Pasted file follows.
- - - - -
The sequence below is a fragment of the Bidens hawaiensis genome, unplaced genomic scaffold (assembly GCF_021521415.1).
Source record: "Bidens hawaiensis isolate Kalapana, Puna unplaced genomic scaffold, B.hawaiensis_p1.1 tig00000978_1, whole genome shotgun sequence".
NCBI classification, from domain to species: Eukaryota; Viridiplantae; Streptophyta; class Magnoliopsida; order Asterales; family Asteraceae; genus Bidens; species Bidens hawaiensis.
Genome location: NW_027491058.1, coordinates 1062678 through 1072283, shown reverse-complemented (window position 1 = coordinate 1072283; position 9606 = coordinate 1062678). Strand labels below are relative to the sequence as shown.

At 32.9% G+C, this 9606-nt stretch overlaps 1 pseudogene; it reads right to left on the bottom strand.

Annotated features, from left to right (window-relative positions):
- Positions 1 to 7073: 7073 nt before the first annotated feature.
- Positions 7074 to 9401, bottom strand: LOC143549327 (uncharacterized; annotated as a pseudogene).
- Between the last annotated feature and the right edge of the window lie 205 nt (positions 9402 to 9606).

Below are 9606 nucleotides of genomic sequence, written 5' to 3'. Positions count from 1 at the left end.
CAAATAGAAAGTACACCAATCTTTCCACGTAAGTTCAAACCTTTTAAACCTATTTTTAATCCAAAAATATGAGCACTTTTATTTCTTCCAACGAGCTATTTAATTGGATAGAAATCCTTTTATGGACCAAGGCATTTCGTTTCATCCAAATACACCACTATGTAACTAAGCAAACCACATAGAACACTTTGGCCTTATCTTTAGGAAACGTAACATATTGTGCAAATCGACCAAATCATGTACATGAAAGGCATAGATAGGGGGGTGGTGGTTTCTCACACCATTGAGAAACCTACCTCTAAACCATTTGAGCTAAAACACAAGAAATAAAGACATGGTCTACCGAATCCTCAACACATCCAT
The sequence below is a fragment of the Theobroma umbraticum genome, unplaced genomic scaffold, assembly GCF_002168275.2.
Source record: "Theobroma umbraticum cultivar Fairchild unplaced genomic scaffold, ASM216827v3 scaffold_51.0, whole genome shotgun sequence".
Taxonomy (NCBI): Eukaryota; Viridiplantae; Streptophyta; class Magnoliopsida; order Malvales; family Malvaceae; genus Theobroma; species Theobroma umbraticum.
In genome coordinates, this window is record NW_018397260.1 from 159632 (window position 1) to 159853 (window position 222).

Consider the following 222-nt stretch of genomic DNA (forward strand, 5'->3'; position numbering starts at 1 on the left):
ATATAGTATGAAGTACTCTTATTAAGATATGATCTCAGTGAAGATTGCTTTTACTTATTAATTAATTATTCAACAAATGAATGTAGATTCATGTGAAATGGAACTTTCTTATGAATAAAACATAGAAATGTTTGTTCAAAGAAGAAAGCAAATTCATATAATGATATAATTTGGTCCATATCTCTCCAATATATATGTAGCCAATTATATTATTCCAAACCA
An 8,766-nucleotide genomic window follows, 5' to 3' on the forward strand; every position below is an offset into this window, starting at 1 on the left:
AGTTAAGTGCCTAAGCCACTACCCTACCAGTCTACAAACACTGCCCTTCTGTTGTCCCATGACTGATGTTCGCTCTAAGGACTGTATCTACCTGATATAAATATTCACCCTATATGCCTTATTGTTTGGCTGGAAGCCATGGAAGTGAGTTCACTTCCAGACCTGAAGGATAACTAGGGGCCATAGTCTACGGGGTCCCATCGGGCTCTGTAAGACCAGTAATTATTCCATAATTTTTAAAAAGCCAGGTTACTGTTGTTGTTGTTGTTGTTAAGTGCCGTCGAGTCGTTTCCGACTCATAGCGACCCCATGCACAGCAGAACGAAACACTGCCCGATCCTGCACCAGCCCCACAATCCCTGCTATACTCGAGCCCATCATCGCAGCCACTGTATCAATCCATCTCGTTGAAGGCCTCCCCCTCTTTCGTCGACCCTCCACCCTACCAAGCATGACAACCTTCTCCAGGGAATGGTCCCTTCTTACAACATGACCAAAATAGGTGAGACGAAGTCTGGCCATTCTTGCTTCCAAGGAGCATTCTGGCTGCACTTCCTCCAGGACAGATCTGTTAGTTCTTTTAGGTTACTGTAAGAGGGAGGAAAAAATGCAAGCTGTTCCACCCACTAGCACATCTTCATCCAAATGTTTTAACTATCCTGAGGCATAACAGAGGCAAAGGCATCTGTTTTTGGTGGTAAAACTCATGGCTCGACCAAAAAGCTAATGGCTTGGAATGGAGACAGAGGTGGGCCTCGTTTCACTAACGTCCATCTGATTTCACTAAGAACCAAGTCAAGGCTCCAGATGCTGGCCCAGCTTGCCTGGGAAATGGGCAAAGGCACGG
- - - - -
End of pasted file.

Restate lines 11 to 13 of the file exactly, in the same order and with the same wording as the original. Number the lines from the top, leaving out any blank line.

CAAATAGAAAGTACACCAATCTTTCCACGTAAGTTCAAACCTTTTAAACCTATTTTTAATCCAAAAATATGAGCACTTTTATTTCTTCCAACGAGCTATTTAATTGGATAGAAATCCTTTTATGGACCAAGGCATTTCGTTTCATCCAAATACACCACTATGTAACTAAGCAAACCACATAGAACACTTTGGCCTTATCTTTAGGAAACGTAACATATTGTGCAAATCGACCAAATCATGTACATGAAAGGCATAGATAGGGGGGTGGTGGTTTCTCACACCATTGAGAAACCTACCTCTAAACCATTTGAGCTAAAACACAAGAAATAAAGACATGGTCTACCGAATCCTCAACACATCCAT
The sequence below is a fragment of the Theobroma umbraticum genome, unplaced genomic scaffold, assembly GCF_002168275.2.
Source record: "Theobroma umbraticum cultivar Fairchild unplaced genomic scaffold, ASM216827v3 scaffold_51.0, whole genome shotgun sequence".